3 Best Practices for More Effective Budgeting
The budgeting process may seem tedious and time-consuming, but it’s important. A professional service firm’s budget is more than a financial document — it’s a roadmap that demonstrates goals, sets expectations and benchmarks, and guides decision making on critical issues related to billing rates, fees, distributions, resource allocation, financing and more. Continue reading as James B. Wagoner, CPA, explains three key budgeting best practices.
To make the most of your budgeting, consider adopting three key budgeting best practices.
- Involve relevant people.
Budgeting shouldn’t be the sole domain of the accounting staff and managing partner/CEO. Particularly when projecting expenses, include all of the relevant players, such as human resources, marketing and IT managers. Additionally, key leaders, partners/shareholders and department heads should be setting revenue goals annually which plays an important in developing an accurate budget.
Have each of these areas (as well as individual practice areas, if applicable) develop their own detailed budgets. In addition to providing more accurate data, expanding participation will make everyone take ownership of the budget and become more invested in meeting it – or even coming in under budget.
- Drill down into expenses.
Expense projections generally are easier to develop than revenue projections. But it’s a mistake to treat them lightly by, for example, taking the previous year’s figures and adding a flat percentage increase of 5% or 10% across the board without examining trends and other related data points. Rather, assess your firm’s current spending, identify your goals for the coming year and determine the amount of spending that will be required to accomplish those goals.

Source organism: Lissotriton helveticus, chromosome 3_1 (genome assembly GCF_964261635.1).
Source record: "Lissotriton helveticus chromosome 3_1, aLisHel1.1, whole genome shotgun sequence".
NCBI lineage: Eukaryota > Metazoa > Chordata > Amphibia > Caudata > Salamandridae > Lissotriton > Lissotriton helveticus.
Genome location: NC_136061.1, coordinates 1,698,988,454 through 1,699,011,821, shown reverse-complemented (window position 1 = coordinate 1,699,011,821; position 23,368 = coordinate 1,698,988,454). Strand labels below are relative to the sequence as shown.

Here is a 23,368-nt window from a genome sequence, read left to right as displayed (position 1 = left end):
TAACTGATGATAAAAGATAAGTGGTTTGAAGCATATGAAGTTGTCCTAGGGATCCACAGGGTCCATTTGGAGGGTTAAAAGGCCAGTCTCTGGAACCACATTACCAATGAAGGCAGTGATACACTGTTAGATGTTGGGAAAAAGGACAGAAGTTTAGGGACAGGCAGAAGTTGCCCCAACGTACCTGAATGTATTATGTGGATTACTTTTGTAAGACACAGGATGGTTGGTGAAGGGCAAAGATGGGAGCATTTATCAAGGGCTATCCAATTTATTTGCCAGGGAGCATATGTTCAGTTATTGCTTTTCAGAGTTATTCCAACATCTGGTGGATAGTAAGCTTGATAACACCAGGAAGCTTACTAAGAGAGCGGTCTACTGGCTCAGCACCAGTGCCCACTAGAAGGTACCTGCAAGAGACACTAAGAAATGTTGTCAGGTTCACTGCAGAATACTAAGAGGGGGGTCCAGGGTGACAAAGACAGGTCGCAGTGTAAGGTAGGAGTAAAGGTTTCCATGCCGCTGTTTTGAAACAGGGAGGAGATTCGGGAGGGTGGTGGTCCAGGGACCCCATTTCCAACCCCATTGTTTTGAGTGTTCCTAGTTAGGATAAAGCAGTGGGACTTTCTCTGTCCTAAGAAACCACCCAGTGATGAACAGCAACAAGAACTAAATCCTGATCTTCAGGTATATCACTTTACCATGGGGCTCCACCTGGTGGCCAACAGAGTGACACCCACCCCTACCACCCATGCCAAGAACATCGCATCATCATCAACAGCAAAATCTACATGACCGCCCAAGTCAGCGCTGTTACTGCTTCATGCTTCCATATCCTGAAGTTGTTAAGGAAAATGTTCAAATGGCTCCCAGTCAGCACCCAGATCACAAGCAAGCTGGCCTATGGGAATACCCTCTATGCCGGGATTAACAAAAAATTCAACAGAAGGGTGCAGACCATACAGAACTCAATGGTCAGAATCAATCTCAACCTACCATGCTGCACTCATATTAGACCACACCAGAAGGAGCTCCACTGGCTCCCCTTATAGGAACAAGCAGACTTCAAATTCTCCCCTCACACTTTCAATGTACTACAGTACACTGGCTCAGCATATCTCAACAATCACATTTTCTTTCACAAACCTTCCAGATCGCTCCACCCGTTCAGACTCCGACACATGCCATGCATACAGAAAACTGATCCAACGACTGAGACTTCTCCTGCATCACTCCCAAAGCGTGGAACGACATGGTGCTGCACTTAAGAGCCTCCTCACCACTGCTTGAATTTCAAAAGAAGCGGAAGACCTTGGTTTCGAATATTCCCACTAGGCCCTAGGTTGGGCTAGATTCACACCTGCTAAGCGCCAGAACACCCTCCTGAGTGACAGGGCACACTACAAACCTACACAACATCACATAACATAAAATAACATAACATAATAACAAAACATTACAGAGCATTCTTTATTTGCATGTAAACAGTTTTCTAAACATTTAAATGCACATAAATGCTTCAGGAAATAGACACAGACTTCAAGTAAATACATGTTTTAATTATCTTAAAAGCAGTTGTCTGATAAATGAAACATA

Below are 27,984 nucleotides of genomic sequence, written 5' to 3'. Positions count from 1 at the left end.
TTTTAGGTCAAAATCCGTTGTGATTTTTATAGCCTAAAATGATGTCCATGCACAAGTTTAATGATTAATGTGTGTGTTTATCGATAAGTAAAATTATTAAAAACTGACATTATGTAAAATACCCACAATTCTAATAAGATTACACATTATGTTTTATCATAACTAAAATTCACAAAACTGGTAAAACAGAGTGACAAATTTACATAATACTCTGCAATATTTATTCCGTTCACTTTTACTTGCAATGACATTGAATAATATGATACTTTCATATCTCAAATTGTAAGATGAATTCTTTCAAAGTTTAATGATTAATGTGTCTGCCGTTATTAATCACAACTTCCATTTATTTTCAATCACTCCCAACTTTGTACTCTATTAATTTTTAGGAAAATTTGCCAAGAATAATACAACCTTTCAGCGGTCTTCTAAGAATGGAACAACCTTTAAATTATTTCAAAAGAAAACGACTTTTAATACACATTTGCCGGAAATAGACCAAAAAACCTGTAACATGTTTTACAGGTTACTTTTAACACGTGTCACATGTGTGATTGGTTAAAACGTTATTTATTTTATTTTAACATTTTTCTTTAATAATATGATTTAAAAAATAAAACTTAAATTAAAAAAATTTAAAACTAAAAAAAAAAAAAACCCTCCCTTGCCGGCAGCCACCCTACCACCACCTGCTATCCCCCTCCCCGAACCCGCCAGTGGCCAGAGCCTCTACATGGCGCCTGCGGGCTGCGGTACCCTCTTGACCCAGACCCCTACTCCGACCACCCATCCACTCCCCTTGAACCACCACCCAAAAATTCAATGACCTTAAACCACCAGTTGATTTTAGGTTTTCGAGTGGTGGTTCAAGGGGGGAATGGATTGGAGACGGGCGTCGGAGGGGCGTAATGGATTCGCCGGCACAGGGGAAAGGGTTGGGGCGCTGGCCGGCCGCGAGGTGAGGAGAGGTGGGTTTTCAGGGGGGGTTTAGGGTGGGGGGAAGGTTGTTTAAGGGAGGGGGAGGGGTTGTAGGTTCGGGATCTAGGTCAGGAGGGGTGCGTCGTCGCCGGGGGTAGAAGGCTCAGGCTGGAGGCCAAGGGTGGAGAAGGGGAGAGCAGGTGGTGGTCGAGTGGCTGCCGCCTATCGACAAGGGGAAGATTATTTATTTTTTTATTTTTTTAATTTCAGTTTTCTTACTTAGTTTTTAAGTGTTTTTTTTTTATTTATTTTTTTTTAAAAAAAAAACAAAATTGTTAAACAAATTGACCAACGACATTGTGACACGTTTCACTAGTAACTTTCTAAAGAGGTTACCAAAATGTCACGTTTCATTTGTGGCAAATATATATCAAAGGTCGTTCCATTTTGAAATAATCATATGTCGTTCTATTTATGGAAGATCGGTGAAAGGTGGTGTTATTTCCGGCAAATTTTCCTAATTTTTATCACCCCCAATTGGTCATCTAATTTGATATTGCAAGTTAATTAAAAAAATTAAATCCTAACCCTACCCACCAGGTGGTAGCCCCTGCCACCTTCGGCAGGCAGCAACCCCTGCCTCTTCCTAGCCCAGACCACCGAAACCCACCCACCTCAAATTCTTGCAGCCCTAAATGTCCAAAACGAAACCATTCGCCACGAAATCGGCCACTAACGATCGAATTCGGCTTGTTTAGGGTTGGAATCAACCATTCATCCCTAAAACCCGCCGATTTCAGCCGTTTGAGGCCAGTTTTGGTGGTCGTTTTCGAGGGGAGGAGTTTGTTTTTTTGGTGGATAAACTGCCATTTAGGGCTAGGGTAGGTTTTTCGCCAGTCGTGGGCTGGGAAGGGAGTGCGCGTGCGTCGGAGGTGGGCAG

Many firms benefit from greater expense detail, too. Instead of just putting expenses into broad categories like marketing, allocate them to subcategories such as digital marketing, publications, seminars and advertising.
- Review and revise regularly.
Treat your budget like the living document it should be. After all, no budget is ever perfect. Review it regularly throughout the year, not only at year end or when the annual budgeting process starts up again. Make sure to compare projected revenue to the expenses. Check every line item to ensure that it matches expectations and market rates. If necessary, make adjustments accordingly, on both the revenue and expense sides.
Make sure there is adequate cash flow for partner/shareholder compensation, debt repayment, capital expenditures and hopefully distributions of profit.
Laying the cornerstone
Budgeting isn’t easy – it takes considerable (nonbillable) time and effort. Properly developed, though, your budget can provide a solid foundation that allows your firm to take advantage of new opportunities in an increasingly competitive marketplace.
If you have questions like ‘how do I get started’ or ‘when should I begin creating a budget’ for your company, don’t hesitate to contact Jim Wagoner, CPA at 317-260-4472 or email@example.com. Greenwalt CPAs Inc’s Professional Services Team is willing to answer your questions.